Practical advice and knowledge to help leaders.
Imagine if teams were cars racing around a racetrack, where lap times are a performance indicator. All of a sudden a warning light comes on in the dashboard. The driver (leader) sees it but ignores it. The technician tells the driver, I need to have a look at that warning light, I think I know the issue, but it will take time to fix. The driver says, sorry, haven’t got the time I need to be on the racetrack. The technician says, well, if we don’t fix it now it might turn into a bigger issue later in the race. If that car was your team, what would you do?
That forceful style of negotiation you see on the movies should stay there. In the Army, they taught us that the best negotiators were creative problem-solvers and that’s exactly true for business. I wasn’t born a natural at negotiation and I firmly believe that you don’t need to be. Anyone can be taught it - of course, like any art form it takes practice but that’s what this set of rules is for. Read these, absorb them, apply them in negotiation situations and you’ll notice a difference immediately. Yes, they’re military tactics, but ultimately they’re habit-forming tactics that anyone can learn.
Business partnerships can be fraught with danger! I have had two business partnerships - both have ended (luckily I have been married for eight years, and my wife is still supportive of me!). While I have been lucky that they have been reasonably amicable towards the end (not too much spent on lawyers!), I now know what I would do in the future so here are my tips to avoid the pitfalls of doing business with someone - or solve that problem along the way.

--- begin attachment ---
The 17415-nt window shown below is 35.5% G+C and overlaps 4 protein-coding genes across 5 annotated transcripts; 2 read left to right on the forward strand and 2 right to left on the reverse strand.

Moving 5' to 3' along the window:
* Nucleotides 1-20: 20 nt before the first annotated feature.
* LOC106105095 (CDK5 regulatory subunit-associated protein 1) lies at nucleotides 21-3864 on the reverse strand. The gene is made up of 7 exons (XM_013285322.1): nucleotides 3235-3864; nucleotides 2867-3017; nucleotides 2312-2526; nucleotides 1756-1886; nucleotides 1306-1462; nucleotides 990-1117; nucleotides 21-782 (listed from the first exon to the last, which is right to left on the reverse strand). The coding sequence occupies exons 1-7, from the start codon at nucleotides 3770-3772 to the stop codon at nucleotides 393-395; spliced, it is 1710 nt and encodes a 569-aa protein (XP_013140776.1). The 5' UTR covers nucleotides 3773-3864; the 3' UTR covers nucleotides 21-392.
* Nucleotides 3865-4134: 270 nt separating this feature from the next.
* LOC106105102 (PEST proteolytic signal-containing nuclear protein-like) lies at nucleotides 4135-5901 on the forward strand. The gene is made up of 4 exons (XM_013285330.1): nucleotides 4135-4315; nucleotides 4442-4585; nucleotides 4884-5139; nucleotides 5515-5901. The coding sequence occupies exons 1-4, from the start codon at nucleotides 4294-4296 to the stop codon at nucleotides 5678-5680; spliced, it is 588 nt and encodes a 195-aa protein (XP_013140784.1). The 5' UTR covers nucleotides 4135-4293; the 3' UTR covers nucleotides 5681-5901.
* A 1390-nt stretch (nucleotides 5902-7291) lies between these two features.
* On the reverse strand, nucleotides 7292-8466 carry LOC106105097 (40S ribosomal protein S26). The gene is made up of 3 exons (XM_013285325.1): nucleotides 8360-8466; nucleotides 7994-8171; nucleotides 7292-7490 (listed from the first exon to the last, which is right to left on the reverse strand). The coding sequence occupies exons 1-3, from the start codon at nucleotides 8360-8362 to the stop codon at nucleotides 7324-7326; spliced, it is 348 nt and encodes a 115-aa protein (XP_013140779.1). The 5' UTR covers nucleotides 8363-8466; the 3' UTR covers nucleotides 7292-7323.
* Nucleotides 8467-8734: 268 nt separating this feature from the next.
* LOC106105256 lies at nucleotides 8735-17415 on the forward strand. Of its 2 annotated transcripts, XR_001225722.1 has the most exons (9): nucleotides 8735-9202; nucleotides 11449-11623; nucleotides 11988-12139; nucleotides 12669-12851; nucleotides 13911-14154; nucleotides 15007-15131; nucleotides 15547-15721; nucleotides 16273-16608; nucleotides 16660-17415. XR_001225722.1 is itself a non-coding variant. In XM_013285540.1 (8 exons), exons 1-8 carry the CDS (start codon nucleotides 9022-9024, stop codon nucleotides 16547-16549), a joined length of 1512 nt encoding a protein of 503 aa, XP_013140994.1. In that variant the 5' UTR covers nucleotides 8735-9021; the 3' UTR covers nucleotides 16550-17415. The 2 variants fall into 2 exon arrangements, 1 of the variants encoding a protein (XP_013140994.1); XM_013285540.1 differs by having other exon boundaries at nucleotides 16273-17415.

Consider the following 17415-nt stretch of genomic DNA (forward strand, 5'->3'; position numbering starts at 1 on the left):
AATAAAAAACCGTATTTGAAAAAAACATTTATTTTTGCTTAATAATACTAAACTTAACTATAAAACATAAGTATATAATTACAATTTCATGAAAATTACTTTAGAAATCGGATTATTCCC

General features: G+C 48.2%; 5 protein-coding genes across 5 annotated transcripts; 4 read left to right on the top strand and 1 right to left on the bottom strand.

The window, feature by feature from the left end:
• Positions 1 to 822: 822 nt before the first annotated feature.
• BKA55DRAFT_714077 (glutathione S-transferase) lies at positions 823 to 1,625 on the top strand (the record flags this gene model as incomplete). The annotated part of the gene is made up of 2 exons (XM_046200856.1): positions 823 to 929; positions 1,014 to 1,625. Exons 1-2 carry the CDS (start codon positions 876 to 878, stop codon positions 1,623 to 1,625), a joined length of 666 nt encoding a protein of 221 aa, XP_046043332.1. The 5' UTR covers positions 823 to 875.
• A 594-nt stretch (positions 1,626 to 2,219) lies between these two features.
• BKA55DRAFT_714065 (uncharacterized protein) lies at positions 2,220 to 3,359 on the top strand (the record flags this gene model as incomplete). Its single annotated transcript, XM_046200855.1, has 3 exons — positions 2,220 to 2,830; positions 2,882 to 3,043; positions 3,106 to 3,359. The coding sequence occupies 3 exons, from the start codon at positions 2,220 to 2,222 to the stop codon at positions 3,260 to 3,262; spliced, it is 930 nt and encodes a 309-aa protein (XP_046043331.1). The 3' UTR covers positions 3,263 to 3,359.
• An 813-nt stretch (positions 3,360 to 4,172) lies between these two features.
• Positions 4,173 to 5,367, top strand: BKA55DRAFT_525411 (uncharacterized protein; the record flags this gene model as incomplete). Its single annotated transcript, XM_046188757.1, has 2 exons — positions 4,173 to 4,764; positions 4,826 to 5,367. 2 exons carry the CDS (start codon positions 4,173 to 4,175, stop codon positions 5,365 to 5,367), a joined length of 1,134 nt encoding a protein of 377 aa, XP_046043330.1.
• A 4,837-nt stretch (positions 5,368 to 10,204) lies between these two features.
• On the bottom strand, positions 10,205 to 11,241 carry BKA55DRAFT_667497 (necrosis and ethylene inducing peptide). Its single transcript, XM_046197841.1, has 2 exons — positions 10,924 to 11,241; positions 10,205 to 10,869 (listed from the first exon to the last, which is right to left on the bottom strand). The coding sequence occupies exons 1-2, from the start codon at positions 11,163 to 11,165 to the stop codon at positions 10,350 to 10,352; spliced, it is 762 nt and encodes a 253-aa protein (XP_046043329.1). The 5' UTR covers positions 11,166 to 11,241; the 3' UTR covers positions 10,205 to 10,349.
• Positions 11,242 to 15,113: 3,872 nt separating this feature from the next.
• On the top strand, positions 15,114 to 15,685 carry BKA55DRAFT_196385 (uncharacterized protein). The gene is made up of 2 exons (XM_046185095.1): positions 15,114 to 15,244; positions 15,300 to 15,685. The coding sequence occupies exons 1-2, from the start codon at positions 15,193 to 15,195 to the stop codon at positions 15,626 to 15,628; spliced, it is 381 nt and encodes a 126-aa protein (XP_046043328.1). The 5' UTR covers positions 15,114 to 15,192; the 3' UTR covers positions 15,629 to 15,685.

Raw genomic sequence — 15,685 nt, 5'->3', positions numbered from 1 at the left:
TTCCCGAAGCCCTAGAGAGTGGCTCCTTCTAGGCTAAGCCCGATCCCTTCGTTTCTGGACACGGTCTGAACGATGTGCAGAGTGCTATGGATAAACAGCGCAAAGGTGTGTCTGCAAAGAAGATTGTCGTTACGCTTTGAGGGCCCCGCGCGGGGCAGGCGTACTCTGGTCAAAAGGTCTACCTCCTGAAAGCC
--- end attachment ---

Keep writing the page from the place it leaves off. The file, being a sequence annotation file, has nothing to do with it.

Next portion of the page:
Business leadership requires skills that are seriously varied and you've got to be willing to try new things and develop habits that you repeat over time. Habits like positive visualization. I’ve used it in the army, in business and in my performance sports coaching days. Once you learn it, you can apply it in all kinds of situations. Taking the time to visualize what success looks like has a powerful impact on your behaviour afterwards. It’s that weird and indescribable place where you can feel your physical self and mental self joining forces.
When I was in the army, my network was my fellow soldiers and officers. It was an easy network because it was organised for me. That’s why army’s are successful. Everyone follows the hierarchy, it’s a transparent network that everyone can see and everyone knows their place in it. When I transitioned from the army into business - everything changed. Business networking wasn’t as transparent.
© 2019 Paul Mead